To be exact, Katrin Bruck’s journey to the marathon began with the Team Relay in 2007. When a few of her colleagues announced that they would be participating in the 5x5 km relay, she decided to cheer them on with the drumming group “Wasabi Daiko” that she had founded a year earlier.
The large Japanese drums and the exotic combination of rhythms and movement were well received at the relay. “It was so much fun for everyone that we all wanted to drum at the half marathon and marathon too,” Katrin Bruck says. Ever since then, the group has been a musical constant along the course. Her location is at kilometre 6, at a spot where most of the runners are still in good shape.
Katrin Bruck, an assistant tax consultant, got into playing the Taiko, the Japanese drum, in a roundabout way. “I started out playing African drums, but I also tried out samba and a few other things. I was introduced to the Taiko through friends. The size of the drum and the clear rhythms always appealed to me.” According to legend, the sound of the Taiko brought back the balance between good and evil. In Japan, the drum in present in many areas of life, with the farmers and fishermen using them at festivals and monks for their religious ceremonies.
The group dynamics play a special role with the Taiko drumming. The beats of the drum are optically supported by the body positions and movements of the drummers. It takes a while for a group to grow together and find a common language. It takes time for a piece to become perfect. In order to get as close as possible to the original performances, Katrin Bruck and her crew regularly attend workshops, some by renowned Japanese Taiko instructors.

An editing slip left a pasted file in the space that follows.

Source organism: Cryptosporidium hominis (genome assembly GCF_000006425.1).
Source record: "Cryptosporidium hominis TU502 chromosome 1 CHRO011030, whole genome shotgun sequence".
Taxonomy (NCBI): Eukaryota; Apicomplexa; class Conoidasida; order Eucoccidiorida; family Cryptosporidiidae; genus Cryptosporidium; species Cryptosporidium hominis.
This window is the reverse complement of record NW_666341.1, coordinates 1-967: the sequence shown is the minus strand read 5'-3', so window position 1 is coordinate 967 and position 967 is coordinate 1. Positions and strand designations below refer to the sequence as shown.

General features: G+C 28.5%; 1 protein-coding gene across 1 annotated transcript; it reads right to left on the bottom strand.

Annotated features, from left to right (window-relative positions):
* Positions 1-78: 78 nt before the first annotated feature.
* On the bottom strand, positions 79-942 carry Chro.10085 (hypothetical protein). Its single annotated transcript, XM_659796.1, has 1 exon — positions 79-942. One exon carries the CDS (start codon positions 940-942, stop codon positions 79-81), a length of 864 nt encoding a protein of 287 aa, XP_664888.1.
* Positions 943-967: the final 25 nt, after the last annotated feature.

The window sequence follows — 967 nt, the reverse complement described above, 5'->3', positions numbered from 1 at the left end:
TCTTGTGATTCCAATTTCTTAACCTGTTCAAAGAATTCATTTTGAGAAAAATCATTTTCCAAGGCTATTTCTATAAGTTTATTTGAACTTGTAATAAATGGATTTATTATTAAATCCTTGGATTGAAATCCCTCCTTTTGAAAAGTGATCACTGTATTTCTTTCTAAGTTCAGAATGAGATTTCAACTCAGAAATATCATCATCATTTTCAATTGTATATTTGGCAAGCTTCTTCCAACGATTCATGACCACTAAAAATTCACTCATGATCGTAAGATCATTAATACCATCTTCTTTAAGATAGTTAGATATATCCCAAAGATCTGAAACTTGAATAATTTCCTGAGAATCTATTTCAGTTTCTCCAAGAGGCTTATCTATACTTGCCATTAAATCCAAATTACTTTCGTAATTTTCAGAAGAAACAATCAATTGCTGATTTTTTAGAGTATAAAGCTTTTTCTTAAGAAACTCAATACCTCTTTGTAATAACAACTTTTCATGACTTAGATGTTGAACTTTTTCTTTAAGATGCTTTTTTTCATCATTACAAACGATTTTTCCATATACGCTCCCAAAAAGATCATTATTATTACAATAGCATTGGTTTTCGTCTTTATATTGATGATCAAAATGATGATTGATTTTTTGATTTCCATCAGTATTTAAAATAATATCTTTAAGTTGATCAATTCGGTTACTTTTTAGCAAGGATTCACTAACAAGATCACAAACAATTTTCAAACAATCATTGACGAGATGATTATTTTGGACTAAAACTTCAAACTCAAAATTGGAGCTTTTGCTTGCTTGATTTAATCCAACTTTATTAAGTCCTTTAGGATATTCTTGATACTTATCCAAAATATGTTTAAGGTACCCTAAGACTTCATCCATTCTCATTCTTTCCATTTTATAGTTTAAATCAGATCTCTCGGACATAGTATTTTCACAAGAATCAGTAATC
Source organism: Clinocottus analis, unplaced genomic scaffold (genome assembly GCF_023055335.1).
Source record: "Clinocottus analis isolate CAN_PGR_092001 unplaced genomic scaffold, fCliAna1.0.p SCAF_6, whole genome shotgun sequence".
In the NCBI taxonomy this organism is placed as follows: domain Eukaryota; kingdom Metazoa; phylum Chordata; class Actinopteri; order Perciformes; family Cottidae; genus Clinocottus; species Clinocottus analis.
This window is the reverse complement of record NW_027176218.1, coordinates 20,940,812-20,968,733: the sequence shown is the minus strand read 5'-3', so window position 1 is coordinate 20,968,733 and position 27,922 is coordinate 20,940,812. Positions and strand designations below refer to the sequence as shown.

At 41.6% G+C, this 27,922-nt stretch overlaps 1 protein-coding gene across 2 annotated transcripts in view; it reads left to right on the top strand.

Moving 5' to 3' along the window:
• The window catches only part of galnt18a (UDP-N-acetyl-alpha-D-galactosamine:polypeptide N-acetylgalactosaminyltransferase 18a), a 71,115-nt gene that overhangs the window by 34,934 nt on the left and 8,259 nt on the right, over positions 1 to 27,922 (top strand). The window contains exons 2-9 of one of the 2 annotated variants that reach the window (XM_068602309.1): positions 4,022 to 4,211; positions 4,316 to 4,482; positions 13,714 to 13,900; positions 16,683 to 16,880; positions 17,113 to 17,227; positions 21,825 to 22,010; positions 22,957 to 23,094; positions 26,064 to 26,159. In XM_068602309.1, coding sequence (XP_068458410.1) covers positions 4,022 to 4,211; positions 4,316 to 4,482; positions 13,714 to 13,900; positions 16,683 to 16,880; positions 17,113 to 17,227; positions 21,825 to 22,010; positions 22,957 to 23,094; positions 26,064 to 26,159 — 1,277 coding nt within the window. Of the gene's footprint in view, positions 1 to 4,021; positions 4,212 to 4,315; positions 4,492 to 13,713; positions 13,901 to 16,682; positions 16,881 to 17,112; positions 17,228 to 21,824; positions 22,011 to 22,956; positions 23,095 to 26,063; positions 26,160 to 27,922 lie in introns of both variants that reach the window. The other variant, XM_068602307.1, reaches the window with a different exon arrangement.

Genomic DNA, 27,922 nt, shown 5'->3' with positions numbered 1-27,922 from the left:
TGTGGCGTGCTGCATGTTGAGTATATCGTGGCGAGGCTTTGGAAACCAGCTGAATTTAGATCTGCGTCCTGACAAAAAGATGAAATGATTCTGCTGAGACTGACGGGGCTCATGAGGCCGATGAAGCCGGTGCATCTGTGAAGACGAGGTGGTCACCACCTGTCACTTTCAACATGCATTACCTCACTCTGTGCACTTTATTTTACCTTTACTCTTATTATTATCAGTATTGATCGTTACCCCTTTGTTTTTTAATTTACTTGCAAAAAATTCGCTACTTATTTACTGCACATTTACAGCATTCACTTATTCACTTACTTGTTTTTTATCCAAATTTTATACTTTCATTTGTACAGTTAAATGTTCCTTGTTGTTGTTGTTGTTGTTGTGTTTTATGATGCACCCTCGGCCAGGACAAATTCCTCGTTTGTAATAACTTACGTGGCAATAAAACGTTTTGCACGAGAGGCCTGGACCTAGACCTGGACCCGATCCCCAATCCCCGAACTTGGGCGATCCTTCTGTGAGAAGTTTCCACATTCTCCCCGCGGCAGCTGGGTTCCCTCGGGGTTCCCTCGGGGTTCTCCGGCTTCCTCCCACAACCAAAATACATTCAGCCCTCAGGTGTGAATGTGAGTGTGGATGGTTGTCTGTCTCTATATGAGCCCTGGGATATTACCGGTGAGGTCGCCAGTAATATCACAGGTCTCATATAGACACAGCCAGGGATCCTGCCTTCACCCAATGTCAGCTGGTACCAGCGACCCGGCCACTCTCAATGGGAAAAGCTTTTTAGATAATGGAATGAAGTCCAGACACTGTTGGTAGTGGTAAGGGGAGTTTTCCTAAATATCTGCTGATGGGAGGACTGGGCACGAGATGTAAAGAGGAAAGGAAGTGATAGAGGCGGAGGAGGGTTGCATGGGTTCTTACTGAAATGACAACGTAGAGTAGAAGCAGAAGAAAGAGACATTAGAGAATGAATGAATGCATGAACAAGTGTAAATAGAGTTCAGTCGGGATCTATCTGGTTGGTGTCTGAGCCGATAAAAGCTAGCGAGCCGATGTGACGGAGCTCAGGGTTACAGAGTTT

They put together a programme for the marathon that fits well with the rhythm of running and that has been popular with the runners in the past. The drummers also require good conditioning to maintain the strong and concentrated playing for two hours, so they meet weekly in Prenzlauer Berg in Saarbrücker Strasse to practice. “At the marathon, we will keep on drumming till the bus comes,” the woman from Berlin promises. “When we get through our programme, we will simply start again at the beginning.” The runners at the back end of the field can use all the support they can get.
“For us, it is simply great to get so much feedback. The runners are happy and applaud us,” Katrin Bruck states. “That really keeps us going. Playing at the marathon simply elicits much greater emotion than being on a stage, which we also often do, at martial arts events, company events and street festivals.”
We wanted to know what the Japanese runners think of the Taiko music. “They seem happy,” the 39-year-old states. “And they smile politely.” Just what one expects.